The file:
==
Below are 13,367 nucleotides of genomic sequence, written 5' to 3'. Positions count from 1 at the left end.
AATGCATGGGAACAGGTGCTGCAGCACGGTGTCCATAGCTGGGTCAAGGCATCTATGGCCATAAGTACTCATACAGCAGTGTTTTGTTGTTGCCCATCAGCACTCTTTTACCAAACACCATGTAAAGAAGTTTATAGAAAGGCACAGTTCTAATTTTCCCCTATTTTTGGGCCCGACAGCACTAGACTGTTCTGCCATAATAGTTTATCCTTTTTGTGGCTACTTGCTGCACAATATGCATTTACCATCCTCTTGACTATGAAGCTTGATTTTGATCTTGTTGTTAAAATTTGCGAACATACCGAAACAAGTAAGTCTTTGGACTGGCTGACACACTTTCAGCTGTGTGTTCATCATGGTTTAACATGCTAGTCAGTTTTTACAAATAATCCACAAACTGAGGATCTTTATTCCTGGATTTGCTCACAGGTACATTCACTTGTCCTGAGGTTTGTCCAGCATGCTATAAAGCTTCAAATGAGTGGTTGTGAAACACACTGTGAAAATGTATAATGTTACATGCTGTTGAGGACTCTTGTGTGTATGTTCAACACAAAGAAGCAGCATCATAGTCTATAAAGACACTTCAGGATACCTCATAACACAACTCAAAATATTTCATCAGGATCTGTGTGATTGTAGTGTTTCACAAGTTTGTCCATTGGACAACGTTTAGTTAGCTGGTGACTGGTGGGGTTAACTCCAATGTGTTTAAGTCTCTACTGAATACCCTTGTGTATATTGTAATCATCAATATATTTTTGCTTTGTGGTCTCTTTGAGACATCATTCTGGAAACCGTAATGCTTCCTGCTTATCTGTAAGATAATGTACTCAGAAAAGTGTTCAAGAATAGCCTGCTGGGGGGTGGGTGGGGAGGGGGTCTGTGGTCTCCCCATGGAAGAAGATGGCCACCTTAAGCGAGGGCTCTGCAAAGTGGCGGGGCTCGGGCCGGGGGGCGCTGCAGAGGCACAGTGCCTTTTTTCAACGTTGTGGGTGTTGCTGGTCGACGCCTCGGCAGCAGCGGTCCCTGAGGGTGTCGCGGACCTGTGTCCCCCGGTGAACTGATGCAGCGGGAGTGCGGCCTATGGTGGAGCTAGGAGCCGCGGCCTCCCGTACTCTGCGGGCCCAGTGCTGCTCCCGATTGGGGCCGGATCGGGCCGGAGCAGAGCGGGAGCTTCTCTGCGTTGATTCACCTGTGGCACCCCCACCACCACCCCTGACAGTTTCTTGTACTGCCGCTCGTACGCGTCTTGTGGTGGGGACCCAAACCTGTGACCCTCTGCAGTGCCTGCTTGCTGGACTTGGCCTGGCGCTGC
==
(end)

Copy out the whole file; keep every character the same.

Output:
Below are 13,367 nucleotides of genomic sequence, written 5' to 3'. Positions count from 1 at the left end.
AATGCATGGGAACAGGTGCTGCAGCACGGTGTCCATAGCTGGGTCAAGGCATCTATGGCCATAAGTACTCATACAGCAGTGTTTTGTTGTTGCCCATCAGCACTCTTTTACCAAACACCATGTAAAGAAGTTTATAGAAAGGCACAGTTCTAATTTTCCCCTATTTTTGGGCCCGACAGCACTAGACTGTTCTGCCATAATAGTTTATCCTTTTTGTGGCTACTTGCTGCACAATATGCATTTACCATCCTCTTGACTATGAAGCTTGATTTTGATCTTGTTGTTAAAATTTGCGAACATACCGAAACAAGTAAGTCTTTGGACTGGCTGACACACTTTCAGCTGTGTGTTCATCATGGTTTAACATGCTAGTCAGTTTTTACAAATAATCCACAAACTGAGGATCTTTATTCCTGGATTTGCTCACAGGTACATTCACTTGTCCTGAGGTTTGTCCAGCATGCTATAAAGCTTCAAATGAGTGGTTGTGAAACACACTGTGAAAATGTATAATGTTACATGCTGTTGAGGACTCTTGTGTGTATGTTCAACACAAAGAAGCAGCATCATAGTCTATAAAGACACTTCAGGATACCTCATAACACAACTCAAAATATTTCATCAGGATCTGTGTGATTGTAGTGTTTCACAAGTTTGTCCATTGGACAACGTTTAGTTAGCTGGTGACTGGTGGGGTTAACTCCAATGTGTTTAAGTCTCTACTGAATACCCTTGTGTATATTGTAATCATCAATATATTTTTGCTTTGTGGTCTCTTTGAGACATCATTCTGGAAACCGTAATGCTTCCTGCTTATCTGTAAGATAATGTACTCAGAAAAGTGTTCAAGAATAGCCTGCTGGGGGGTGGGTGGGGAGGGGGTCTGTGGTCTCCCCATGGAAGAAGATGGCCACCTTAAGCGAGGGCTCTGCAAAGTGGCGGGGCTCGGGCCGGGGGGCGCTGCAGAGGCACAGTGCCTTTTTTCAACGTTGTGGGTGTTGCTGGTCGACGCCTCGGCAGCAGCGGTCCCTGAGGGTGTCGCGGACCTGTGTCCCCCGGTGAACTGATGCAGCGGGAGTGCGGCCTATGGTGGAGCTAGGAGCCGCGGCCTCCCGTACTCTGCGGGCCCAGTGCTGCTCCCGATTGGGGCCGGATCGGGCCGGAGCAGAGCGGGAGCTTCTCTGCGTTGATTCACCTGTGGCACCCCCACCACCACCCCTGACAGTTTCTTGTACTGCCGCTCGTACGCGTCTTGTGGTGGGGACCCAAACCTGTGACCCTCTGCAGTGCCTGCTTGCTGGACTTGGCCTGGCGCTGC